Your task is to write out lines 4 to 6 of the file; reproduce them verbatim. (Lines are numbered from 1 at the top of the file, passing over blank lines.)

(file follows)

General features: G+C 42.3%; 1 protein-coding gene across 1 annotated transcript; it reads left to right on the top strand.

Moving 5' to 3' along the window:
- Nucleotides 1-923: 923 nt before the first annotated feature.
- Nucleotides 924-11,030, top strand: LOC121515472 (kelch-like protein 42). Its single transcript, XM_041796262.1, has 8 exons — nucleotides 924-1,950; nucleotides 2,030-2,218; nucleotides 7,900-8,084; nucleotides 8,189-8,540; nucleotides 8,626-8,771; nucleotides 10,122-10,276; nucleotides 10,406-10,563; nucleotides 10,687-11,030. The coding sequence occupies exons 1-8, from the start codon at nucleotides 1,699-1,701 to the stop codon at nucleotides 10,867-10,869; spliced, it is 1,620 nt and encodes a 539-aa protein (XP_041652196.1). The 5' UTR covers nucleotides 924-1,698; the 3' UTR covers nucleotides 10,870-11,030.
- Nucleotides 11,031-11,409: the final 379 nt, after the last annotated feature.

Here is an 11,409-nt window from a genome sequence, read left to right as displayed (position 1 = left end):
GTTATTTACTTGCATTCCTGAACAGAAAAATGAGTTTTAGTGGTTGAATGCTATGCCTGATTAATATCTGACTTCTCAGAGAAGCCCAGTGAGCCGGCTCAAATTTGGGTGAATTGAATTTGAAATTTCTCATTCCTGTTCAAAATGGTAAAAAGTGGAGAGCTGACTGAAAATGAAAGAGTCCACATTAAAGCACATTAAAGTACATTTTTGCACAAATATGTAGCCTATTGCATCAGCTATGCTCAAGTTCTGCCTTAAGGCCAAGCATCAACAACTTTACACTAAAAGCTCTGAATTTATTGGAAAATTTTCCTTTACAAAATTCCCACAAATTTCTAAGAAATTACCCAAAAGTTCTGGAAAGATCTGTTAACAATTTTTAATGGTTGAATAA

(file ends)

- Nucleotides 924-11,030, top strand: LOC121515472 (kelch-like protein 42). Its single transcript, XM_041796262.1, has 8 exons — nucleotides 924-1,950; nucleotides 2,030-2,218; nucleotides 7,900-8,084; nucleotides 8,189-8,540; nucleotides 8,626-8,771; nucleotides 10,122-10,276; nucleotides 10,406-10,563; nucleotides 10,687-11,030. The coding sequence occupies exons 1-8, from the start codon at nucleotides 1,699-1,701 to the stop codon at nucleotides 10,867-10,869; spliced, it is 1,620 nt and encodes a 539-aa protein (XP_041652196.1). The 5' UTR covers nucleotides 924-1,698; the 3' UTR covers nucleotides 10,870-11,030.
- Nucleotides 11,031-11,409: the final 379 nt, after the last annotated feature.

Here is an 11,409-nt window from a genome sequence, read left to right as displayed (position 1 = left end):